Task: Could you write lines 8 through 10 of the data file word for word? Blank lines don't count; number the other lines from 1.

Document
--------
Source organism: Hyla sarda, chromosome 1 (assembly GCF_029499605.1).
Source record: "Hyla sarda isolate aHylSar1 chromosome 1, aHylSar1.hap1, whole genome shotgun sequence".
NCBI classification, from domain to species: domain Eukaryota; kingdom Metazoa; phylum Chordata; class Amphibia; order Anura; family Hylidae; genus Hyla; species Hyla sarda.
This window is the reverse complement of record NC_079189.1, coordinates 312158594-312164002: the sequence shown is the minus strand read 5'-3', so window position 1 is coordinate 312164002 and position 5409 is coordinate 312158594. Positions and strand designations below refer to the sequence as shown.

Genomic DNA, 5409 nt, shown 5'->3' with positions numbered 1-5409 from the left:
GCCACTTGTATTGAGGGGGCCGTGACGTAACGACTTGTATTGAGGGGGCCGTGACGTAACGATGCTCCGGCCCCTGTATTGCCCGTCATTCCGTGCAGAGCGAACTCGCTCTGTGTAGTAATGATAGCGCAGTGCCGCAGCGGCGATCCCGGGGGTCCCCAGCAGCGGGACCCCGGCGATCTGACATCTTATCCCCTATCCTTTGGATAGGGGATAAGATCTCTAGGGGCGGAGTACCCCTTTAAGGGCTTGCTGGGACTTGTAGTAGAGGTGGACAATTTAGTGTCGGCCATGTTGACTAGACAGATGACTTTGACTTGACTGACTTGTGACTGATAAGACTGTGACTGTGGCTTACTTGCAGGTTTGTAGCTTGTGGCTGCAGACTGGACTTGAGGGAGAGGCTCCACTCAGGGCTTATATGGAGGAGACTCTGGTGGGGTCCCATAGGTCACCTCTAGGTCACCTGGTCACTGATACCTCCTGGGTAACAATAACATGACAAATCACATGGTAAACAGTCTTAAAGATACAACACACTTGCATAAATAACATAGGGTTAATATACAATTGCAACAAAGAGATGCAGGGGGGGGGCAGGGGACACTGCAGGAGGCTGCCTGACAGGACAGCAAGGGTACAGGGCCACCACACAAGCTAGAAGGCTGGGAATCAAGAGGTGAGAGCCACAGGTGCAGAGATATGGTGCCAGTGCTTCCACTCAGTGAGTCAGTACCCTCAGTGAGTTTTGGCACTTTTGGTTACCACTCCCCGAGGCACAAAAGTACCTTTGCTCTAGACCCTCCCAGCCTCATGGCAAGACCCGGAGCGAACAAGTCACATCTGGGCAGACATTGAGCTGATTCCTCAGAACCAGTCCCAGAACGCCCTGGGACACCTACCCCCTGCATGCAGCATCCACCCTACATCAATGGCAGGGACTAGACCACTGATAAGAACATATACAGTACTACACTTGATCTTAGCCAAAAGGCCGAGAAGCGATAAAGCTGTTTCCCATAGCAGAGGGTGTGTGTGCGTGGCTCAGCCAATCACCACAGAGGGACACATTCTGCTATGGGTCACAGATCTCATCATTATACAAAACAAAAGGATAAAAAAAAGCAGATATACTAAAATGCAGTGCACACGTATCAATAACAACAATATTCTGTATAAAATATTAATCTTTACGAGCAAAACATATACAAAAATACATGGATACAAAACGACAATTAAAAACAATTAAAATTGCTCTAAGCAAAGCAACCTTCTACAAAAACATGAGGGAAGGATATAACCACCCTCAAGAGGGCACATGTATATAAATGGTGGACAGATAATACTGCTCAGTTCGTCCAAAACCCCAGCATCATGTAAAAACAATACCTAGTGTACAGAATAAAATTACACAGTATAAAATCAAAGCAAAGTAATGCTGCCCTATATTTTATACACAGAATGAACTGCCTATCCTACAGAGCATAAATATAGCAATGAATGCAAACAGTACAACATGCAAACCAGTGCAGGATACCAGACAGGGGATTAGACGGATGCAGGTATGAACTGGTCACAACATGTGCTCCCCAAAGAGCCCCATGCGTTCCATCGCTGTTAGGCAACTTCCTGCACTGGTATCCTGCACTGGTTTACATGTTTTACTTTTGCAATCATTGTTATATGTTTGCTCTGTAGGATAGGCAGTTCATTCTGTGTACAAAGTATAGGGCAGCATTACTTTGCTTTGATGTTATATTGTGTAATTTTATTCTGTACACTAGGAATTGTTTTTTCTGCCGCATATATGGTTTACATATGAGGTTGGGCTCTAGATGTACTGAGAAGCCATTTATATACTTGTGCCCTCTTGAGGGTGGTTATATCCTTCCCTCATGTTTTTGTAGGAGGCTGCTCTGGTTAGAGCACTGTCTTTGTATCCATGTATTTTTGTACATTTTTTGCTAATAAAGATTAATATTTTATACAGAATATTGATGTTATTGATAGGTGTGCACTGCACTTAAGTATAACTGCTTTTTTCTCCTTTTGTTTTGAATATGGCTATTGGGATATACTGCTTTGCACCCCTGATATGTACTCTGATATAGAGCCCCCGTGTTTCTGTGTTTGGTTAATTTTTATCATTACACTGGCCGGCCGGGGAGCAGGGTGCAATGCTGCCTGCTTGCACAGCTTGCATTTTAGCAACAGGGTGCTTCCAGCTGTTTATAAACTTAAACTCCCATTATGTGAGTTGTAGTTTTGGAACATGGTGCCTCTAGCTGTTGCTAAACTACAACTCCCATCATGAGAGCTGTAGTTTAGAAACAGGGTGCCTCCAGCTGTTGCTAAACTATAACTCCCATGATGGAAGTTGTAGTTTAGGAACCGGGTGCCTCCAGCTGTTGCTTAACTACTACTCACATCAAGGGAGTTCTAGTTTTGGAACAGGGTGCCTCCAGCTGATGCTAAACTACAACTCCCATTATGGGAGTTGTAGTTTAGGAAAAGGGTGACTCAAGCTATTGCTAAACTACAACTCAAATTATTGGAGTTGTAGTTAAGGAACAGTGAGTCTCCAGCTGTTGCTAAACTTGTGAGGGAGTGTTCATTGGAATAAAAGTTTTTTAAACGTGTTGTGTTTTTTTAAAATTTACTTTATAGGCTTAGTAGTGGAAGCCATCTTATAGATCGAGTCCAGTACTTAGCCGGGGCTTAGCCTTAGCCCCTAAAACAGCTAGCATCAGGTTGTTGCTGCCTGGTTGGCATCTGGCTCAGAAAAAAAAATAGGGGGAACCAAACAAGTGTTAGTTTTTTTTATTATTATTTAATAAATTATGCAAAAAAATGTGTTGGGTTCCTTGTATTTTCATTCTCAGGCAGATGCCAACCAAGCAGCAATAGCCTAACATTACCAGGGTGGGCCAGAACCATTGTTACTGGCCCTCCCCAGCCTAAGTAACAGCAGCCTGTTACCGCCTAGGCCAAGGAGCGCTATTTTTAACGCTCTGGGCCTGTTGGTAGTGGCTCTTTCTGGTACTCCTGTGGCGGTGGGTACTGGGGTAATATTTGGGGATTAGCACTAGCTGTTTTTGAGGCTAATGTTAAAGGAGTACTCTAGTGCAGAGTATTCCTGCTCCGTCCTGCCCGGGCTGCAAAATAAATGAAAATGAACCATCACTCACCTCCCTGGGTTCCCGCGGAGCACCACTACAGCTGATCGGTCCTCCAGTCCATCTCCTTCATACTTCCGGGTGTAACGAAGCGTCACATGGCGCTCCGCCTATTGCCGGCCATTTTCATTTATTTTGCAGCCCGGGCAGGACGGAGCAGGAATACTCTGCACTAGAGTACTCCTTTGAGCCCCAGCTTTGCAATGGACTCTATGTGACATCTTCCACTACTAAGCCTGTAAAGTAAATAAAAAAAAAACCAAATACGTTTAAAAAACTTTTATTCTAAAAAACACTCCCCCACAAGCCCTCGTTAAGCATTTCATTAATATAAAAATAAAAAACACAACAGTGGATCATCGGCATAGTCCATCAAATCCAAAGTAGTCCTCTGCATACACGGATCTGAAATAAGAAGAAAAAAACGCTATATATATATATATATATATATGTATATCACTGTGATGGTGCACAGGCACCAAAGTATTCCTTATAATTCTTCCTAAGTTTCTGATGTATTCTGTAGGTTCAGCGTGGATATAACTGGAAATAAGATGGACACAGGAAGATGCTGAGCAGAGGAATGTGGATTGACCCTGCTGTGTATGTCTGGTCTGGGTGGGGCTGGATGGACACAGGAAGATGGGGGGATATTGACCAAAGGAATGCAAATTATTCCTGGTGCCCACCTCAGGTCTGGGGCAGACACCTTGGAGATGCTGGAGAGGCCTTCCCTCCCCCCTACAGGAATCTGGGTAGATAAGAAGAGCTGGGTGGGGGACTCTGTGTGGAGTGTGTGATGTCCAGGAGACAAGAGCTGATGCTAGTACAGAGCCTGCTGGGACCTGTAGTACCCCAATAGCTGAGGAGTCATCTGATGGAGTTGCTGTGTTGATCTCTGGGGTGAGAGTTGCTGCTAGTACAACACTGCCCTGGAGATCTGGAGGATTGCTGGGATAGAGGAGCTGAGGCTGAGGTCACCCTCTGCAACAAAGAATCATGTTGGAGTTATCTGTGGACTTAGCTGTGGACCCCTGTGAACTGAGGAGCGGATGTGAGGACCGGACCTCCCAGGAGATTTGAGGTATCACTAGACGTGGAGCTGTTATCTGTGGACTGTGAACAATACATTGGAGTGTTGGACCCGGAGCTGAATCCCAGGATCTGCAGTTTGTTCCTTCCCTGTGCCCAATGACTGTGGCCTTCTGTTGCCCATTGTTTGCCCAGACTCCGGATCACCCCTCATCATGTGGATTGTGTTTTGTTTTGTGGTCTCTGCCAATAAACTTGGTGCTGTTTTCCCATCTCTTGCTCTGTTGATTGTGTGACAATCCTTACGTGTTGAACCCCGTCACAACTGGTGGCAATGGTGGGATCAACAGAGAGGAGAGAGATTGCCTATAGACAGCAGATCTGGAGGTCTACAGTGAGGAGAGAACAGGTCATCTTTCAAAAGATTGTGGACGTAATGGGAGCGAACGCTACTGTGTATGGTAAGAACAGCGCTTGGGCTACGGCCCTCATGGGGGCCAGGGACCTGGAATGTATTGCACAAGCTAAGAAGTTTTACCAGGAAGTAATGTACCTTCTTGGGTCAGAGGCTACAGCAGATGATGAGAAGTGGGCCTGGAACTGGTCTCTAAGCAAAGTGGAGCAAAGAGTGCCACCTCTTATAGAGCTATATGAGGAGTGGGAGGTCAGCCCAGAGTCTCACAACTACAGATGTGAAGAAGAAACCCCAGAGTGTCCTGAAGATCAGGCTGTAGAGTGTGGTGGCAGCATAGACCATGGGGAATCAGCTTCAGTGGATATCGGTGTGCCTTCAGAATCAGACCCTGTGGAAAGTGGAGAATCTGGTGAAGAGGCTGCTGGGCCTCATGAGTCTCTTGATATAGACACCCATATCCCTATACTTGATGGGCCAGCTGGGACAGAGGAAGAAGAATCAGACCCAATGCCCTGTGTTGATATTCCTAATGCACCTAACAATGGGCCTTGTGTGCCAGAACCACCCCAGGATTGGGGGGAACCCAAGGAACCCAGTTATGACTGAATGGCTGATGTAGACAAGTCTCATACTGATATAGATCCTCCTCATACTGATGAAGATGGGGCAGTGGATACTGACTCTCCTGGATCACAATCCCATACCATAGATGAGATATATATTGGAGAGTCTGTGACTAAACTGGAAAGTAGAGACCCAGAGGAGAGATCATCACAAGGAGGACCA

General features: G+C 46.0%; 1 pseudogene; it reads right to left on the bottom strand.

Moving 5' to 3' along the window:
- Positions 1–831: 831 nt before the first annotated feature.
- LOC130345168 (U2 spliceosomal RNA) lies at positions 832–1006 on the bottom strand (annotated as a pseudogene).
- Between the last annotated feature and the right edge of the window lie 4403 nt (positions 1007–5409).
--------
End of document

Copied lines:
Moving 5' to 3' along the window:
- Positions 1–831: 831 nt before the first annotated feature.
- LOC130345168 (U2 spliceosomal RNA) lies at positions 832–1006 on the bottom strand (annotated as a pseudogene).